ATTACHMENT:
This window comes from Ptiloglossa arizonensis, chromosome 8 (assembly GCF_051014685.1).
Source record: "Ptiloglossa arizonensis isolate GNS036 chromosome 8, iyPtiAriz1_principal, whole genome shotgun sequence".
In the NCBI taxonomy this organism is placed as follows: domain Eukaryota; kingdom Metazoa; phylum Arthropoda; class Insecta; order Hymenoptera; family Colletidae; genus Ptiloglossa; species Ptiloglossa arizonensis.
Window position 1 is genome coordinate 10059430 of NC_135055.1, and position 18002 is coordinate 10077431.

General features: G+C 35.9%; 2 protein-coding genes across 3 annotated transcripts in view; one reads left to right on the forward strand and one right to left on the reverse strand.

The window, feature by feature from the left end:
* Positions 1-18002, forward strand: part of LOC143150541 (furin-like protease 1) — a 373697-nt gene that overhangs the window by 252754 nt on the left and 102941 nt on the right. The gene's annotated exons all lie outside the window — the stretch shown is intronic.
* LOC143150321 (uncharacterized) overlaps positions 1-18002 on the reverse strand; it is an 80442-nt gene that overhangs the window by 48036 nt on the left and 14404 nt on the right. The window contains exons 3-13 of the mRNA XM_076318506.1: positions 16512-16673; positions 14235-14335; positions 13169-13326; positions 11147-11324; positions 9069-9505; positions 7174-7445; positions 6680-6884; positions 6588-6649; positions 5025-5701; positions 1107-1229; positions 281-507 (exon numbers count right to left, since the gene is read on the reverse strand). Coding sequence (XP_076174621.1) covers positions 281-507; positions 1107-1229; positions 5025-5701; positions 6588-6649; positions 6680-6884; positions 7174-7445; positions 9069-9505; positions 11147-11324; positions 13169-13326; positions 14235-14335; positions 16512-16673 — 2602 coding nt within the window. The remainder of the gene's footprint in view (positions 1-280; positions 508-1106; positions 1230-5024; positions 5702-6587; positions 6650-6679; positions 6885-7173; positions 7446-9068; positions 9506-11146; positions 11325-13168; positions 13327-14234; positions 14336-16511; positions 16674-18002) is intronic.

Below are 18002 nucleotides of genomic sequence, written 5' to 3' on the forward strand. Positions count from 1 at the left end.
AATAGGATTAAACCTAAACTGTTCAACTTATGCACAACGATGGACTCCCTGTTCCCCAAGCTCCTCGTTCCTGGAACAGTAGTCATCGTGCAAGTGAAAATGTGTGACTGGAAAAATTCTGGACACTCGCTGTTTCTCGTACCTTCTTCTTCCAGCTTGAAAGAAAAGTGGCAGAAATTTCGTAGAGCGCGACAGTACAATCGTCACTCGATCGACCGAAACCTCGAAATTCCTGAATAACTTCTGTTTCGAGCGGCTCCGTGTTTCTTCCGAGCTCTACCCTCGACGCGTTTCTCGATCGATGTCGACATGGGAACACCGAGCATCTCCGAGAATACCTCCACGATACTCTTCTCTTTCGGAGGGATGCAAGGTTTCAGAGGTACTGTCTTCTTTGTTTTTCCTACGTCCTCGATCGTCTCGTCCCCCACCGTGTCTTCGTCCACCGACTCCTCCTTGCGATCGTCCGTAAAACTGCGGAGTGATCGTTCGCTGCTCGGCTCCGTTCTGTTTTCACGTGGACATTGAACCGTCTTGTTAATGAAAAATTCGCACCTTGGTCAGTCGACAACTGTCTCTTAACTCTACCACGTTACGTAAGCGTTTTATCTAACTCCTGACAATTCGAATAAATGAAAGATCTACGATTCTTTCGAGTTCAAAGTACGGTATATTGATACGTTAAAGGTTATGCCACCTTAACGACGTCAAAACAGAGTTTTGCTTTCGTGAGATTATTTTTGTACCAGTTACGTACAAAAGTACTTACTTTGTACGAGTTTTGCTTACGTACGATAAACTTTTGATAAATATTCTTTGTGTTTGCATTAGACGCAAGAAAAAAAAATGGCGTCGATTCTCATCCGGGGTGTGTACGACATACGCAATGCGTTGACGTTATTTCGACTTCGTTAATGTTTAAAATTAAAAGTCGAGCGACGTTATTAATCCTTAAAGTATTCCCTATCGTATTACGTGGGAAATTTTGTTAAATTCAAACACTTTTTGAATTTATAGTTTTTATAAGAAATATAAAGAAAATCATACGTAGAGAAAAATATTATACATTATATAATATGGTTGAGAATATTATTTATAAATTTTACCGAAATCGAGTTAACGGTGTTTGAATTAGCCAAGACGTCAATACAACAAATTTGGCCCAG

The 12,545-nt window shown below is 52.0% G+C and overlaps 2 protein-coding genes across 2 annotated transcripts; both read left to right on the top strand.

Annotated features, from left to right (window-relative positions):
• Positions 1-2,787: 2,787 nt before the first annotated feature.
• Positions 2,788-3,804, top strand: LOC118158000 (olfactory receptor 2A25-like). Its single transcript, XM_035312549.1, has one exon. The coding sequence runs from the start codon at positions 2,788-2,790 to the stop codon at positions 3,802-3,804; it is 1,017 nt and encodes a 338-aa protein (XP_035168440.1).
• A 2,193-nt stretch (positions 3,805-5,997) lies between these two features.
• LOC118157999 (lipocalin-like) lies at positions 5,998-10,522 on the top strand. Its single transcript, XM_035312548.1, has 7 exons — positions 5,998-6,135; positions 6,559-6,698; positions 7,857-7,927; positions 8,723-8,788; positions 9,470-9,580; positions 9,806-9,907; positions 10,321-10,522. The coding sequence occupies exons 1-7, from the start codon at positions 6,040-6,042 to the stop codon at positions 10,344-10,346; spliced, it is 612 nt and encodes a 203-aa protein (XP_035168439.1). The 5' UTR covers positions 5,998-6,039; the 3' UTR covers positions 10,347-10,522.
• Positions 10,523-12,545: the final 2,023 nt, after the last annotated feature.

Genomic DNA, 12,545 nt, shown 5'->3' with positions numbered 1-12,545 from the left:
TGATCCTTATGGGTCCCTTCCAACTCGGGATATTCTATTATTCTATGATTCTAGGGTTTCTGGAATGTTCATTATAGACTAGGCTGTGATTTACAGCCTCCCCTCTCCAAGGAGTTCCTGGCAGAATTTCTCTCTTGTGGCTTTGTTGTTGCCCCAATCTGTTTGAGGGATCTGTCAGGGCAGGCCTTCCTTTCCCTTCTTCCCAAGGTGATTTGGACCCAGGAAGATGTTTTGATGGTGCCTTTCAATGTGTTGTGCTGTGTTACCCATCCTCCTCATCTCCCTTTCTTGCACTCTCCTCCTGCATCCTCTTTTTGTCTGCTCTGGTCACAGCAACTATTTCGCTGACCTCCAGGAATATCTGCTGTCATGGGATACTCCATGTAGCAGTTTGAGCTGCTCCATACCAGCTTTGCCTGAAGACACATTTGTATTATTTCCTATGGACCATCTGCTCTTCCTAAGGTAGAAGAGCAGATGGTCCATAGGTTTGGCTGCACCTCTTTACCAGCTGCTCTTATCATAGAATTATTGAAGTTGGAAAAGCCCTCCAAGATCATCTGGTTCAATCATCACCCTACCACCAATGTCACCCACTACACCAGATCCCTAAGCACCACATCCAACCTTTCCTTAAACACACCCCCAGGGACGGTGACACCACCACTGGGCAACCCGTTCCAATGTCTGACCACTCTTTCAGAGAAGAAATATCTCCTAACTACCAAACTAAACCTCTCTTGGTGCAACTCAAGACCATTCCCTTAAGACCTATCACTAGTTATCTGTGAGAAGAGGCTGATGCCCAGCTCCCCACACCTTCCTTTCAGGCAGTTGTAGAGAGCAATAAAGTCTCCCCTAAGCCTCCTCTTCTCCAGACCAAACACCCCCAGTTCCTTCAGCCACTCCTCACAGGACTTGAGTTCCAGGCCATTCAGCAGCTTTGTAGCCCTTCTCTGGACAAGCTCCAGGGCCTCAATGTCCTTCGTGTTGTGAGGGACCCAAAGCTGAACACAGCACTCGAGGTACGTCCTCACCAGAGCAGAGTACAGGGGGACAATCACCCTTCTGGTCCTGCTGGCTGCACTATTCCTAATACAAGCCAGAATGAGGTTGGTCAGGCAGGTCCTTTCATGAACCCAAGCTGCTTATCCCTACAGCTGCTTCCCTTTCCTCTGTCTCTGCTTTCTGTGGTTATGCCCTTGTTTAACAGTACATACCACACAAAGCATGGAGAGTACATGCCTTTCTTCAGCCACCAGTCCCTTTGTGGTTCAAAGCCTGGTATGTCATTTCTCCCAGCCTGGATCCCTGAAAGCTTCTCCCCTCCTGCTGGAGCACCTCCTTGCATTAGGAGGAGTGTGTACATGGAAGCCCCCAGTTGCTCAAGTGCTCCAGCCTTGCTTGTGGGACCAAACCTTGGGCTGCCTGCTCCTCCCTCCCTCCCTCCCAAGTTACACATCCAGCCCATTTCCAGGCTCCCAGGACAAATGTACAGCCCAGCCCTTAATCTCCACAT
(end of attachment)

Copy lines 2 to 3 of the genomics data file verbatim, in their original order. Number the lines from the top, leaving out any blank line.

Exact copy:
Source record: "Ptiloglossa arizonensis isolate GNS036 chromosome 8, iyPtiAriz1_principal, whole genome shotgun sequence".
In the NCBI taxonomy this organism is placed as follows: domain Eukaryota; kingdom Metazoa; phylum Arthropoda; class Insecta; order Hymenoptera; family Colletidae; genus Ptiloglossa; species Ptiloglossa arizonensis.